Will FairTax popularity get notice in D.C.?

Momentum continues to grow for Rep. John Linder's FairTax. Years ago, success for Linder's idea of dismantling the Internal Revenue Service and replacing it with a 23 percent sales tax seemed remote at best.

Everybody seems to be on board, citizens and politicians alike. In fact, it is hard to find anyone who isn't warm on the idea. Despite its popularity, the FairTax fails to gain momentum in Washington.

Now, thanks to syndicated radio talk show host Neal Boortz of WSB, the FairTax is front and center. Boortz and Linder co-authored "The FairTax Book: Saying Goodbye to the Income Tax and the IRS." Since the book's debut, the duo has been out promoting it - and garnering a lot of public attention.

If you need convincing, check out www.fairtax.org, or go buy the book.

The task of changing America's tax structure is no less formidable today than it was when Linder first introduced House Resolution 25 six years ago. To dismantle the behemoth IRS is akin to raising the Titanic - both have been mired for generations.

And this, despite FairTax popularity from sea to shining sea, is why it can't get off the ground in D.C. Maybe the book will get things rolling. We can only hope.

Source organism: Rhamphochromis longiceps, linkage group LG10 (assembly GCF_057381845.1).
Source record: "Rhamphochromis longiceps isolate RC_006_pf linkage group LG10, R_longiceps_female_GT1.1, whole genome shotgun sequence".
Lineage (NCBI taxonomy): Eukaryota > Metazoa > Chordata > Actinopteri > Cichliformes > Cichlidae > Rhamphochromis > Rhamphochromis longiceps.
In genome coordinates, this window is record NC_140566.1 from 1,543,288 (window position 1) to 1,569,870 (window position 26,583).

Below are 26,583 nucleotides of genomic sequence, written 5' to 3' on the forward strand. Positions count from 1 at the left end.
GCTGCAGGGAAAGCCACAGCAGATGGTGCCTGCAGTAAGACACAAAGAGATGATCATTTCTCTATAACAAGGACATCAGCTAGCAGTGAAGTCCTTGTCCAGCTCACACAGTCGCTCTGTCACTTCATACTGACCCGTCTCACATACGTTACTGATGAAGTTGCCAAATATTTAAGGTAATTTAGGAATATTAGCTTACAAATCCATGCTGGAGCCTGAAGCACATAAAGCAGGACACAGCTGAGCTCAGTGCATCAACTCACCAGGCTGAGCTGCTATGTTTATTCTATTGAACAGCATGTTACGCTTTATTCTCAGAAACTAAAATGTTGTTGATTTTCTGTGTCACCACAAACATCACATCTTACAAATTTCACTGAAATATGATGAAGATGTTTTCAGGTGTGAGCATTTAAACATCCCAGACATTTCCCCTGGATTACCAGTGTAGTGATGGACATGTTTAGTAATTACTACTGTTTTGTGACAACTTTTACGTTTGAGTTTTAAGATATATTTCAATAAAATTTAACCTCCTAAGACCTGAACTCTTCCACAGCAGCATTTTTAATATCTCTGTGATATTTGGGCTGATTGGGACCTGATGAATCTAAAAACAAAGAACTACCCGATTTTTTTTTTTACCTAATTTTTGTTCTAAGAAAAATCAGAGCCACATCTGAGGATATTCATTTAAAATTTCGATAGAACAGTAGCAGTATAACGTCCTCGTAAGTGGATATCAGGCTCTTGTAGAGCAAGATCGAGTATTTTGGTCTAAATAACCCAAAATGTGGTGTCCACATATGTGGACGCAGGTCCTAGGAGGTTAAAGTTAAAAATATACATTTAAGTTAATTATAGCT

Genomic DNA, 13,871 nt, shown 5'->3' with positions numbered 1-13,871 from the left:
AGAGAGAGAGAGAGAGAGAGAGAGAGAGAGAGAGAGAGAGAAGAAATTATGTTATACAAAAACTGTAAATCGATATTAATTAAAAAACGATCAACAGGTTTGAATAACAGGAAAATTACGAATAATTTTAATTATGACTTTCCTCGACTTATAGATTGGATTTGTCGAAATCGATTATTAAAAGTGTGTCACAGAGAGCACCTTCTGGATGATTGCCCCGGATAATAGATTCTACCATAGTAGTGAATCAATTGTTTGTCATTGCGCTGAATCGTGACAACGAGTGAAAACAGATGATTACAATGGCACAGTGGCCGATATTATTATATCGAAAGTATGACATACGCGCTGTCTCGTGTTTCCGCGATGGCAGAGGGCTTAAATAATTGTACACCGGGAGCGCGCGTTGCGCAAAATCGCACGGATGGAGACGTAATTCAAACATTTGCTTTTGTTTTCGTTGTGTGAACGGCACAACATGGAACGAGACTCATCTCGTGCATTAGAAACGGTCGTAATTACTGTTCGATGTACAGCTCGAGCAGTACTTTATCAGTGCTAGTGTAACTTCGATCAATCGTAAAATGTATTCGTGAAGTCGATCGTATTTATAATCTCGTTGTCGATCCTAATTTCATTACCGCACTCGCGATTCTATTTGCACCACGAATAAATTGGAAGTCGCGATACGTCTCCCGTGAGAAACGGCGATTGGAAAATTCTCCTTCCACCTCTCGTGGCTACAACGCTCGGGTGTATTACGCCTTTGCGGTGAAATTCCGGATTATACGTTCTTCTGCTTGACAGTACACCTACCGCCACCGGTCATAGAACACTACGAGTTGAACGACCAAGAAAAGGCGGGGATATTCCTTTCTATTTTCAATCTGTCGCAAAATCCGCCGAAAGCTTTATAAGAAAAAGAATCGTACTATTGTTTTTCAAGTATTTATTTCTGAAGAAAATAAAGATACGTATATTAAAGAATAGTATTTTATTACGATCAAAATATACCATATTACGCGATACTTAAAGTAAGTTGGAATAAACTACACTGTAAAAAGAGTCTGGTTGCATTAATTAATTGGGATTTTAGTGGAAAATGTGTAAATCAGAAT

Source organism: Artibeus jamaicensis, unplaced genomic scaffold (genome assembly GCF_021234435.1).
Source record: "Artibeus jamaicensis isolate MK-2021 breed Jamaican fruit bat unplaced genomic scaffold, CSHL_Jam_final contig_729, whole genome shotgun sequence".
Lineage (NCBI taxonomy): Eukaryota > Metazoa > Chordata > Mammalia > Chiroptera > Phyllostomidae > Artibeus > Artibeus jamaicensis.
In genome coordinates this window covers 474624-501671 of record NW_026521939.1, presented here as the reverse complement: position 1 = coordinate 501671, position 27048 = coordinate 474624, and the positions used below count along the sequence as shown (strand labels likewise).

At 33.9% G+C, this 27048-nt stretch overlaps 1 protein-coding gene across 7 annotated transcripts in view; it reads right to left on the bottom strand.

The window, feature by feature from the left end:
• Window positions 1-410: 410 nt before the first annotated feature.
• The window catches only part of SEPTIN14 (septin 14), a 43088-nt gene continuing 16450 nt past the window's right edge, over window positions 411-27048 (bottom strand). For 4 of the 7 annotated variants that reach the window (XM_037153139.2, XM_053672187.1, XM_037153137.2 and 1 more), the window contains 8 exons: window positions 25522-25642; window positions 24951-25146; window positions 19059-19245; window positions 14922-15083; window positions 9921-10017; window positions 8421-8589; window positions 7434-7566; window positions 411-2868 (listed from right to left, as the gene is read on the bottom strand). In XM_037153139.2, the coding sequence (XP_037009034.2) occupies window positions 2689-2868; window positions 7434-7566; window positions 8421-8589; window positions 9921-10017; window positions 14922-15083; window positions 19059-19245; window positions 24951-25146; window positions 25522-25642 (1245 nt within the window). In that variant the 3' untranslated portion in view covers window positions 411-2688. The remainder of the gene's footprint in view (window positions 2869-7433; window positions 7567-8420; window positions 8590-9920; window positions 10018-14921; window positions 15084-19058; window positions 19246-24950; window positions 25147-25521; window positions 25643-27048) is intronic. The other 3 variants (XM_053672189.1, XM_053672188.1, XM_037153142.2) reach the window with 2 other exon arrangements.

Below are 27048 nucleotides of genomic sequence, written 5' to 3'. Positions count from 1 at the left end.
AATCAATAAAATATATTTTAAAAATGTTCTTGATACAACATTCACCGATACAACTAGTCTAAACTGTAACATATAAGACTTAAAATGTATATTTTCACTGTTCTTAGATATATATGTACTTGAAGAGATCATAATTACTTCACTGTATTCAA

Please keep the path clear

We won't give up on a cross-county connector road along the path of the defunct Northern Arc highway project.

Every day, more cars clog our commute. Wouldn't it be nice if we could spread that traffic out among more roads?

As Gwinnett continues to grow, the connector is our last chance for a major east-west thoroughfare. Development along the trail diminishes the road's chances. In particular, the city of Dacula seems bent on blocking the road with retail and residential construction.

Gwinnett County intends to talk with Dacula's decision-makers seeking some compromise that would benefit all parties involved: the city, the county and the landowners. Condemnation of the land is always a possibility, but such action could end up in the courtroom. A much better solution would be a voluntary preservation of the empty portions of the path until it's time for the road to be built.

When that will happen remains unclear. Former Gov. Roy Barnes' support for the Northern Arc cost him votes from those who live along the corridor. Gwinnett Commission Chairman Charles Bannister isn't about to make the same mistake; he supports an east-west road, but not necessarily one along the Arc's path. Meanwhile, county transportation officials know the right thing to do is to leave us the option of a major east-west road and that the best place for it is along this strip of mostly undeveloped land.

We hope city officials agree. After all, their citizens need the road, too.

Transportation funds

Did you every think you would see the day? $3 can buy:

a) one gallon of gas, or

b) two shares of Delta Airlines stock.